The beginning of any year always coincides with commitments to do things differently. Whether in our personal lives or in the workplace, there is something about the reflection caused by a change in year that leads to a desire to change. You only have to ask gyms and health clubs to know this is true.
You also only need to check back in with the same gyms and health clubs one or two month later to know that so many of the commitments just don’t stick.
Anyone that has worked in a team for any period of time will have been through a similar inflection point, with a desire to make a change, make things different, to sort things out. And similarly, most will have seen them fail.
There are three things that are likely to make a change more effective, whether that’s a personal fitness goal, or a work based initiative. Beliefs, behaviours and systems. Unless all of these three are present in some form or another, you’re likely to be disappointed.
Beliefs – Do people really understand and want to make the change that you’re trying to achieve? Do they believe that the steps you’re outlining will actually make the difference? Do they really want a new, different, reality?
Behaviours – Are people really willing to take their personal responsibility to do something differently? Do they recognise the way that they behave supports and reinforces the way things are right now?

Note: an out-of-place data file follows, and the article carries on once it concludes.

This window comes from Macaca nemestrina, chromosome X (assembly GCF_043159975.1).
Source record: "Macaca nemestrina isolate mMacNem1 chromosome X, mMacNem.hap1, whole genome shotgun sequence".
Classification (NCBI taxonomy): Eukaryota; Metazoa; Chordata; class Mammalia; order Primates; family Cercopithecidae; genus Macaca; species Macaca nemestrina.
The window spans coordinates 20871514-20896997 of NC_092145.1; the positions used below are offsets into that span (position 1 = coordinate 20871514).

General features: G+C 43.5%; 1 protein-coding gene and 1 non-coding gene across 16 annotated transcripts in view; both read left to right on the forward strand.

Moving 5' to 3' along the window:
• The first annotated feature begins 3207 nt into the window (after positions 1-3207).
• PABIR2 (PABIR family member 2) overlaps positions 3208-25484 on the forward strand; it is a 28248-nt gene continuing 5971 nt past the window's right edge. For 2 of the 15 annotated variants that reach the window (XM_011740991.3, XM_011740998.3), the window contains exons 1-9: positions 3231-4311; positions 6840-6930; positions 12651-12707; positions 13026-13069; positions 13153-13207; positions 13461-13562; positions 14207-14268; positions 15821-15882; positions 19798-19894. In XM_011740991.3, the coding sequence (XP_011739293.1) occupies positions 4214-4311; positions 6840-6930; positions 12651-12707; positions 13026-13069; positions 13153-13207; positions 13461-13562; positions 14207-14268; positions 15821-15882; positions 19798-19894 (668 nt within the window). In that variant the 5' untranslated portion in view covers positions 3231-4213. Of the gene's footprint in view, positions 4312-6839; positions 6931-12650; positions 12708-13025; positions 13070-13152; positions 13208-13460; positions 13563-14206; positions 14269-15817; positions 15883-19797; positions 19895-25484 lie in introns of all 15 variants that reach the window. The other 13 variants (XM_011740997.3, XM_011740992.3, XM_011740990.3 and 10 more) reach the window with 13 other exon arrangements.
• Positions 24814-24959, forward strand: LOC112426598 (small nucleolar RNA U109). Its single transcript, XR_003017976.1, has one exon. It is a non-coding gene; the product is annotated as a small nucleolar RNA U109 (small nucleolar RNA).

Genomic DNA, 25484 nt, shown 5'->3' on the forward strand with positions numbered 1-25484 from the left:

Systems – Are the structures and processes that we have in place reinforcing where we are now? Do we need to add something new in, or take something away? Does the environment support the different outcomes we want to see?
(NB. I’ve used the plural, but the singular equally applies if you’re making personal change)
Whether we are applying this to the desire to get fit, stop drinking or stop smoking. Or whether we are applying this to the desire to have better team meetings, better decision making, or simpler governance. Essentially the same three criteria apply.
Whatever change you’re tackling in the new year, whatever outcome you want to achieve, spending a few minutes evaluating these three component parts is more likely to lead to sustained success and less likely to lead to the February blues.